Gigantic Trolls found at the Aullwood Audubon Center
Danish artist Thomas Dambo has been hiding enormous sculptures in wooded areas all over the globe—in Europe, Asia, the Caribbean—and his most recent works can be found in Dayton.
The sound of power tools mixes with funky music along the hiking trails at Aullwood Audubon. A team of international artists has erected scaffolding, and they’re building ginormous tree trolls deep in the woods.
These towering trolls are the brainchildren of Thomas Dambo, who says it’s been a life-long thing for him.
“I guess it all started back in the happy, hippie days,” he says. “My parents, they raised a child on the ideas of sustainability and recycling and making your own clothes and making your own Halloween costumes. So, I’ve always been into recycling things and building things with my own hands. And now, I build big sculptures.”
Big is an understatement. He’s standing under a 17 foot tall troll, and it’s not a full grown troll. It’s a child, and she’s not finished yet. The artists haven’t installed her hair… or her wings. You see, this troll is learning to fly.
That’s part of the fairytale Thomas Dambo wrote for her. He says it’s a story “about tree trolls that live in the forest. And the youngest of the tree trolls, Bibbi, she's really curious about what is outside the forest. Then one day she sees a gigantic metal bird flying in a straight line across the sky— VROOOOM! And she's like, ‘Wow! That must be like a bird that has a lot of stories from the great outside!’”
Dambo likes to make his fairy tales ring true for locals. In this case, the Dayton Airport, which is right next door, and Dayton’s favorite sons, the Wright Brothers, provided inspiration.
“Then the metal bird drops a big metal egg, and the little baby troll runs to get the egg and bring it back to her parents. She tells her parents, ‘We must find the metal bird and bring the egg back,’ but they can't find it. That's why they build a bird's nest to try to hatch it, and then Bibbi builds wings for herself to try to fly…”
And the fairytale just keeps going from there. It’s called, “The Troll that Hatched an Egg,” and it’s on the back of the troll treasure maps available at Aullwood. Following one of those maps, you can find Bibbi, her father, the nest they built, and other sculptures.
Dambo hopes people discover the importance of recycling, too.
The heads of these trolls were made from discarded dollar store shelves in his native Denmark and shipped to the U.S. But, outside of the heads, all the wood is locally sourced and upcycled. The trolls are made from old pallets, shipping materials, gigantic metal canisters, and fallen trees.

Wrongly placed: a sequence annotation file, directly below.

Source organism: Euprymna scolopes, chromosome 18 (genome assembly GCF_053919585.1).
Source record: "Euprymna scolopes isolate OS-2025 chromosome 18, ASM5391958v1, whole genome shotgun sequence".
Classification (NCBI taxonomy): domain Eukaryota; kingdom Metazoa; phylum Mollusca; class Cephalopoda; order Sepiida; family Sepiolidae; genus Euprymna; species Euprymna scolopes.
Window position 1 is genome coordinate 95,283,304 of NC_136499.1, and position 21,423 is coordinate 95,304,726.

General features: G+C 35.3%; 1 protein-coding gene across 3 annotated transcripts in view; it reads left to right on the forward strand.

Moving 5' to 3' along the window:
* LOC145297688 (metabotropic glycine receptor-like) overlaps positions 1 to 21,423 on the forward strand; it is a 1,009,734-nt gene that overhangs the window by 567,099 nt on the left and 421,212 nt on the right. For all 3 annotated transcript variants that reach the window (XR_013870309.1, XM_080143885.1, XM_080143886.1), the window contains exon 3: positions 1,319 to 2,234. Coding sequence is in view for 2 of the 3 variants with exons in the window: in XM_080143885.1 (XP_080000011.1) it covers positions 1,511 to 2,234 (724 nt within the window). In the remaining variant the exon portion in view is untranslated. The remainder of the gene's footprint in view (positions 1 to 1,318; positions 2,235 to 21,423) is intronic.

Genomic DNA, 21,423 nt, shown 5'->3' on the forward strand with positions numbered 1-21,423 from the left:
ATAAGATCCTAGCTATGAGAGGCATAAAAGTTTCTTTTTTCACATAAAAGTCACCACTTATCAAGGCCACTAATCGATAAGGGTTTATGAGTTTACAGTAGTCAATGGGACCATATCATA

Each troll takes roughly 800 hours of manpower to build. Dambo estimates he’s made 85 of them across the planet, and his team of artists now consists of people from Croatia, Denmark, Columbia, and America.
Mark Rivera met Dambo in Puerto Rico.
“I'm an artist as well, and he built a troll in front of my house, a troll smashing a car with his hand,” Rivera says. “So, I just tagged along for some of his projects.”
There seems to be a lot of serendipity surrounding Dambo’s work. Aulwood’s Executive Director, Alexis R. Faust, first saw some of Dambo’s work in Chicago.
“I thought, wow, this is exactly what we need here at Aullwood when we reopen to reconnect to the public, bring something new and something bold," she says. "I reached out to Thomas and they reached back, which was amazing, and they've been here, living on site, for a month.”
While Dambo and his team work on Bibbi, Faust takes me on a hike to see Bibbi’s Dad. He’s a giant troll named Bo, who sits at the confluence of two streams.
“He’s kind of hidden,” Faust says. “Until you get up on top of him, you can't really see him. His part of the story is that he's been working very hard to build a bird's nest and he got kind of tired. so he sat down here. He has these wonderful dreadlocks made out of old grapevines. His walking stick is a tree. So, it's quite gigantic!”
Aullwood’s goal is to preserve nature and work with it. In addition to the center, they run a farm and have beehives. Faust says, they’re all about sustainability, and so Dambo’s work meshes with their mission perfectly.
Dambo says he tries to “take things that have no obvious value and turn them into something beautiful, something with meaning so that people will understand that trash does not need to be a negative type thing that's suffocating the world. It can be something really beautiful that can help us create a better future for the world."
The Troll that Hatched an Egg is now open at Aullwood Audubon.
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